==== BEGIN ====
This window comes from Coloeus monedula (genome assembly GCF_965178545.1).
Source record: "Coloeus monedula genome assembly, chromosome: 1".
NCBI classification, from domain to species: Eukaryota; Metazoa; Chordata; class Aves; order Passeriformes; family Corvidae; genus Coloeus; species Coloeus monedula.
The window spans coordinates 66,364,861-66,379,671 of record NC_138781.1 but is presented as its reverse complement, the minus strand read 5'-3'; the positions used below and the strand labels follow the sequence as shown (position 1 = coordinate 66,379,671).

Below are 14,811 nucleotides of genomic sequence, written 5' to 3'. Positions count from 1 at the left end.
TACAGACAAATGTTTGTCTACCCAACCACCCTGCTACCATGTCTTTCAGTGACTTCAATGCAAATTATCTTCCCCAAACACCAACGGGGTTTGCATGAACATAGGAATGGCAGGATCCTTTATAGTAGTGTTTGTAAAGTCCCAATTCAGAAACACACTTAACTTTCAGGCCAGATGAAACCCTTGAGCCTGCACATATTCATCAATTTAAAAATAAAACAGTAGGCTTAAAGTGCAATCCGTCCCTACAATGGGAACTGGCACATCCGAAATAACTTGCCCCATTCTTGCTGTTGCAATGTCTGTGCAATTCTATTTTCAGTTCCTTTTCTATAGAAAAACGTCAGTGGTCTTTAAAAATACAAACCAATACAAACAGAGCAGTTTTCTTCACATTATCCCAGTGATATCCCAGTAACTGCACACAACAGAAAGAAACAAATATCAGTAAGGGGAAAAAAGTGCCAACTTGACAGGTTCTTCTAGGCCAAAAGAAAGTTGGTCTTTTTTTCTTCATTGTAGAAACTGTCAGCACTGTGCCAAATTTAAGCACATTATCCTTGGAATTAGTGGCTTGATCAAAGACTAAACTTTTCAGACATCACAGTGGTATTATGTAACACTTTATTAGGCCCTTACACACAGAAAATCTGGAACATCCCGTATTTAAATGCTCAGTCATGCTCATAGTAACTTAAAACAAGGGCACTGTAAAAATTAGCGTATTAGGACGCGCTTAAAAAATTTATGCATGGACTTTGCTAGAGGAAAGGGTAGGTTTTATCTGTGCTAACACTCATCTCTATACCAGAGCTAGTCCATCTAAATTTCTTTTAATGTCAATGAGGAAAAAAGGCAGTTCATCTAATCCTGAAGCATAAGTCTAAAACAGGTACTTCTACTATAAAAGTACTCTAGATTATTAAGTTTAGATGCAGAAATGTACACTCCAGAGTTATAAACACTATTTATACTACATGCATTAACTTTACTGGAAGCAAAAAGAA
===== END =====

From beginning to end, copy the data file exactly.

This window comes from Coloeus monedula (genome assembly GCF_965178545.1).
Source record: "Coloeus monedula genome assembly, chromosome: 1".
NCBI classification, from domain to species: Eukaryota; Metazoa; Chordata; class Aves; order Passeriformes; family Corvidae; genus Coloeus; species Coloeus monedula.
The window spans coordinates 66,364,861-66,379,671 of record NC_138781.1 but is presented as its reverse complement, the minus strand read 5'-3'; the positions used below and the strand labels follow the sequence as shown (position 1 = coordinate 66,379,671).

Below are 14,811 nucleotides of genomic sequence, written 5' to 3'. Positions count from 1 at the left end.
TACAGACAAATGTTTGTCTACCCAACCACCCTGCTACCATGTCTTTCAGTGACTTCAATGCAAATTATCTTCCCCAAACACCAACGGGGTTTGCATGAACATAGGAATGGCAGGATCCTTTATAGTAGTGTTTGTAAAGTCCCAATTCAGAAACACACTTAACTTTCAGGCCAGATGAAACCCTTGAGCCTGCACATATTCATCAATTTAAAAATAAAACAGTAGGCTTAAAGTGCAATCCGTCCCTACAATGGGAACTGGCACATCCGAAATAACTTGCCCCATTCTTGCTGTTGCAATGTCTGTGCAATTCTATTTTCAGTTCCTTTTCTATAGAAAAACGTCAGTGGTCTTTAAAAATACAAACCAATACAAACAGAGCAGTTTTCTTCACATTATCCCAGTGATATCCCAGTAACTGCACACAACAGAAAGAAACAAATATCAGTAAGGGGAAAAAAGTGCCAACTTGACAGGTTCTTCTAGGCCAAAAGAAAGTTGGTCTTTTTTTCTTCATTGTAGAAACTGTCAGCACTGTGCCAAATTTAAGCACATTATCCTTGGAATTAGTGGCTTGATCAAAGACTAAACTTTTCAGACATCACAGTGGTATTATGTAACACTTTATTAGGCCCTTACACACAGAAAATCTGGAACATCCCGTATTTAAATGCTCAGTCATGCTCATAGTAACTTAAAACAAGGGCACTGTAAAAATTAGCGTATTAGGACGCGCTTAAAAAATTTATGCATGGACTTTGCTAGAGGAAAGGGTAGGTTTTATCTGTGCTAACACTCATCTCTATACCAGAGCTAGTCCATCTAAATTTCTTTTAATGTCAATGAGGAAAAAAGGCAGTTCATCTAATCCTGAAGCATAAGTCTAAAACAGGTACTTCTACTATAAAAGTACTCTAGATTATTAAGTTTAGATGCAGAAATGTACACTCCAGAGTTATAAACACTATTTATACTACATGCATTAACTTTACTGGAAGCAAAAAGAA